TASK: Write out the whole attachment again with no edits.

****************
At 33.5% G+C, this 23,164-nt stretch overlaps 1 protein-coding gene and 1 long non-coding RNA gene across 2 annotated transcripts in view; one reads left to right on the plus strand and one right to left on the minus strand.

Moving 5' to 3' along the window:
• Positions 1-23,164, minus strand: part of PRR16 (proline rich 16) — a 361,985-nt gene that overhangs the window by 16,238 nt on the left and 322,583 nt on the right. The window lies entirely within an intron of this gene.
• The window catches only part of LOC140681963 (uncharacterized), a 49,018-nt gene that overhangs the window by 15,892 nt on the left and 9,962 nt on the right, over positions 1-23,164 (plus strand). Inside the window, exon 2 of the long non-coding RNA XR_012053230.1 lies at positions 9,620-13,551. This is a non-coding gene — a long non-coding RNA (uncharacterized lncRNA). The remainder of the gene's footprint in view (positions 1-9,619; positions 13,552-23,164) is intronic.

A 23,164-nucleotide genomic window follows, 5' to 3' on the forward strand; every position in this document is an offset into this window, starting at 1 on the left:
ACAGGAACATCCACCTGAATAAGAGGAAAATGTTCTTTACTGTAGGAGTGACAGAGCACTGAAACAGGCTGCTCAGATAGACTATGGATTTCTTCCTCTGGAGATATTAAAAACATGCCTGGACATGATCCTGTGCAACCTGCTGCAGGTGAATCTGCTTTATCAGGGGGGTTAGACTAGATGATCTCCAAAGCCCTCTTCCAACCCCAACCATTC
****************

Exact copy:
At 33.5% G+C, this 23,164-nt stretch overlaps 1 protein-coding gene and 1 long non-coding RNA gene across 2 annotated transcripts in view; one reads left to right on the plus strand and one right to left on the minus strand.

Moving 5' to 3' along the window:
• Positions 1-23,164, minus strand: part of PRR16 (proline rich 16) — a 361,985-nt gene that overhangs the window by 16,238 nt on the left and 322,583 nt on the right. The window lies entirely within an intron of this gene.
• The window catches only part of LOC140681963 (uncharacterized), a 49,018-nt gene that overhangs the window by 15,892 nt on the left and 9,962 nt on the right, over positions 1-23,164 (plus strand). Inside the window, exon 2 of the long non-coding RNA XR_012053230.1 lies at positions 9,620-13,551. This is a non-coding gene — a long non-coding RNA (uncharacterized lncRNA). The remainder of the gene's footprint in view (positions 1-9,619; positions 13,552-23,164) is intronic.

A 23,164-nucleotide genomic window follows, 5' to 3' on the forward strand; every position in this document is an offset into this window, starting at 1 on the left:
ACAGGAACATCCACCTGAATAAGAGGAAAATGTTCTTTACTGTAGGAGTGACAGAGCACTGAAACAGGCTGCTCAGATAGACTATGGATTTCTTCCTCTGGAGATATTAAAAACATGCCTGGACATGATCCTGTGCAACCTGCTGCAGGTGAATCTGCTTTATCAGGGGGGTTAGACTAGATGATCTCCAAAGCCCTCTTCCAACCCCAACCATTC